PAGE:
8 November 2018 | hughman55
It's all about Chase Conner
After my first viewing of this film I was struck by two things; 1) the poignant and restrained performance by Chase Connors, and 2) how weak the overall quality of the film was; overwritten screenplay, choppy editing, unimaginative scene blocking, and a serious lack of chemistry between the two male leads, most of which was not their fault of the actors. The screenplay had so many subplots that were unsupportive of the main storyline that, as it pertained to developing the arc of their story, these two guys just got left in the back seat of the car. We're shown their story. We're, at least I, just not given enough of them to buy it.
Then I rewatched it and picked up on some really good aspects of the film that were overshadowed by its weaknesses the first time. The cinematography; no, not the easy layups of the Virginia landscapes in Fall. That's the easy stuff. Instead I was more drawn to some of the angles and mixtures of straight on shots with blocked shots within the same scene. It's really well done throughout. As well, the film has a beautiful, and simple, musical score. It is just enough to propel the story; and just as importantly, fill in when the story is becomes unfocused.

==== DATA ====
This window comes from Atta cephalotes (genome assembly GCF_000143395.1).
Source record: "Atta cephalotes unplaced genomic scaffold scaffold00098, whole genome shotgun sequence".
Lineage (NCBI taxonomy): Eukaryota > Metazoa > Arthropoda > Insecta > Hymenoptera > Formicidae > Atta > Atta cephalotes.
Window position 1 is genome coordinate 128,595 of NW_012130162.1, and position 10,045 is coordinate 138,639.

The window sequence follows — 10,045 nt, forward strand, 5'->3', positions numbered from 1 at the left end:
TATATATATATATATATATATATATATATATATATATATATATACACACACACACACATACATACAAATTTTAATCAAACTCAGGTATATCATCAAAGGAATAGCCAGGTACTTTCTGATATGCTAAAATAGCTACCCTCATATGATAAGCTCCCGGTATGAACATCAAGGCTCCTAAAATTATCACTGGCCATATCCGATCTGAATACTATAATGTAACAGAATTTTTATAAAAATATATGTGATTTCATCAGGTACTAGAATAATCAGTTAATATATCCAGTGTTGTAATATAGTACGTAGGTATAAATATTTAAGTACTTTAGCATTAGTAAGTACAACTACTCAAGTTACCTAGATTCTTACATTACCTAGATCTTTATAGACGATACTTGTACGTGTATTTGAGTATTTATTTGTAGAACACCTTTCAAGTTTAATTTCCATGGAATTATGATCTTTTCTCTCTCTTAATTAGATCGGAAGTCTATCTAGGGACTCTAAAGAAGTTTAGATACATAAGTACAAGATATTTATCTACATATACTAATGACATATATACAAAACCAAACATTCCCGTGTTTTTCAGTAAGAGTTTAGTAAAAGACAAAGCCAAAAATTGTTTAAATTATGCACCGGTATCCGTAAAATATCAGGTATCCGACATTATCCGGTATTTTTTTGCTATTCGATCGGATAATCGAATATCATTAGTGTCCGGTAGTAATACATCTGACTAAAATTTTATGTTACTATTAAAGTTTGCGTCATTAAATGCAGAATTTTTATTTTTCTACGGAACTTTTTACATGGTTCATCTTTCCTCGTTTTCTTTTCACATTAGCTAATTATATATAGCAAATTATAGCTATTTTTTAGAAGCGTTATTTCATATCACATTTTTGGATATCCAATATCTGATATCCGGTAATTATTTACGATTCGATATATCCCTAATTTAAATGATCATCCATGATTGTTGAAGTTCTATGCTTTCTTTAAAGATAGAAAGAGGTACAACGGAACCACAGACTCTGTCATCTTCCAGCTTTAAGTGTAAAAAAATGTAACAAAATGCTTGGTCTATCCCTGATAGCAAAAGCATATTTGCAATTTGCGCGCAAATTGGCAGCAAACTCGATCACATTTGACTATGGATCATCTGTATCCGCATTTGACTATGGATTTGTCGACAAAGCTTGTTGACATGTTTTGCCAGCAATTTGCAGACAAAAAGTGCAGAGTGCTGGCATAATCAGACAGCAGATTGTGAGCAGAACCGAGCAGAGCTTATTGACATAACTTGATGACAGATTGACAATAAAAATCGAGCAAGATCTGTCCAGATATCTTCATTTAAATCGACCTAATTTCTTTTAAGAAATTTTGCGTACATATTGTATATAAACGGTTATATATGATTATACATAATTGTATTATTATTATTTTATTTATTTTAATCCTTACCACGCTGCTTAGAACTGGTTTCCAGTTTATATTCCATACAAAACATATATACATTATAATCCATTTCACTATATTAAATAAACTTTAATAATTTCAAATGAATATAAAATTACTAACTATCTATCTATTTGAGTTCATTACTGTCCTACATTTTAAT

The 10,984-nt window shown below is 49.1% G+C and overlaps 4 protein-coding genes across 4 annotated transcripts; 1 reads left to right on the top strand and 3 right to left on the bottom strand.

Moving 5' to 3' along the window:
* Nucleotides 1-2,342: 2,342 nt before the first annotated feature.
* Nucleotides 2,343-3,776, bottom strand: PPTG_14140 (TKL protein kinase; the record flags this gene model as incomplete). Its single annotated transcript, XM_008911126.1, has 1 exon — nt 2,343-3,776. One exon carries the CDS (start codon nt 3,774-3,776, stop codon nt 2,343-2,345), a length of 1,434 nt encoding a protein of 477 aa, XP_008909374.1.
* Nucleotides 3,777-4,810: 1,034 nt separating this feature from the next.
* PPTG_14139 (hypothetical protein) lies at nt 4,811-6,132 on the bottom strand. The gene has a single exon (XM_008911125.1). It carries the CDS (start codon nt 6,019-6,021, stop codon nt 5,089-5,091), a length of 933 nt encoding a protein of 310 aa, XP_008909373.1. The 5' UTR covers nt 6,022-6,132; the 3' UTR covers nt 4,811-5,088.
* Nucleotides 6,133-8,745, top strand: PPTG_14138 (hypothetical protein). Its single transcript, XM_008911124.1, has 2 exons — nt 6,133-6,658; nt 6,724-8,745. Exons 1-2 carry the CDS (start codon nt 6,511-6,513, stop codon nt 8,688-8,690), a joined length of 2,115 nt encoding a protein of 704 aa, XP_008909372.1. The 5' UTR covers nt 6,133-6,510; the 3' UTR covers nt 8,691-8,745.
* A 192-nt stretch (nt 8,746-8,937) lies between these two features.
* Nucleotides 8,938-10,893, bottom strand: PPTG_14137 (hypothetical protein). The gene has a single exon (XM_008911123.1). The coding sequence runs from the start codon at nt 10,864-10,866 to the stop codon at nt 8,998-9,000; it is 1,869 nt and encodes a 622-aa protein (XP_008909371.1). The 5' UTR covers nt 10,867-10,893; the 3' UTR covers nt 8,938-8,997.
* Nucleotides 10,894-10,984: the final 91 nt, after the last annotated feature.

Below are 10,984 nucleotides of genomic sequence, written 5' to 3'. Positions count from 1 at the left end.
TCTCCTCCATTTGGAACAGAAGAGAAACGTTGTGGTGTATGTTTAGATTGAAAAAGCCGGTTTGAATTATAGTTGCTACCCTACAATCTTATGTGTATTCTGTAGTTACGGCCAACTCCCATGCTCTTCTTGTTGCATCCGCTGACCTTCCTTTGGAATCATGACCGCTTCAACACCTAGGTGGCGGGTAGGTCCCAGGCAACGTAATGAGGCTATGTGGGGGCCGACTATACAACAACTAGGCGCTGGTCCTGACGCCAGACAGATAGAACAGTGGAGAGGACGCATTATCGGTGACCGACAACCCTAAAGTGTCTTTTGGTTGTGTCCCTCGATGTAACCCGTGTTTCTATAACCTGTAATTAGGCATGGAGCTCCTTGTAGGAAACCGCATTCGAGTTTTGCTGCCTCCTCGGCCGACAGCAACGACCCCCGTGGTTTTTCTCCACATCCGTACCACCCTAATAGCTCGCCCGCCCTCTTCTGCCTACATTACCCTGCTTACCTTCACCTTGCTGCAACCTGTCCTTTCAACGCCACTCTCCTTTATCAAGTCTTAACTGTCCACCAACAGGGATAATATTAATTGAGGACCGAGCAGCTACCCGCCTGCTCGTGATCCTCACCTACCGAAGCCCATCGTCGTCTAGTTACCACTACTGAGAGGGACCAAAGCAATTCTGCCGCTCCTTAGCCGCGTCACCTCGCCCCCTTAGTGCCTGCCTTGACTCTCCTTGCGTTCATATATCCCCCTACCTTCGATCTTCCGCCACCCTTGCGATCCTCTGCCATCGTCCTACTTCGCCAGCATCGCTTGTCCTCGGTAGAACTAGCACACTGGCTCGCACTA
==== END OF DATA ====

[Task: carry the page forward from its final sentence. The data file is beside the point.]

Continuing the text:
Chase Conner's performance stands out but other supporting members are excellent too. Carol Marie Rinn, as the unlikeable girlfriend of Lee Darcy (Chase Conner), finds angles and levels of a fairly simple character, enough to keep you wondering just how much, or whether, you'll end up disliking her. Ethan Sharrett as Ben Bennet gives a wonderfully endearing performance with complexity. His facial expressions reveal myriad competing thoughts as they ricochet through his characters mind. For me, though more than equal to the challenge, he was miscast.
However, the strongest aspect of this film is the performance by Chase Conner. I would love to see him in a better version of this film doing this role just as he does it here. With very little dialogue he embodied the conflict and brokenness of Lee Darcy. He knows how to be on the periphery of a scene, and without saying a word, reveal more of his character to the viewer. And the dialogue he does have - I can't imagine it delivered any better. He's an enormously gifted actor with that rarest of acting skills; the ability to pull away from the camera which pulls you, the viewer, further into the story and closer to his character. Why is he not in more films? I would love to see what he does with other material.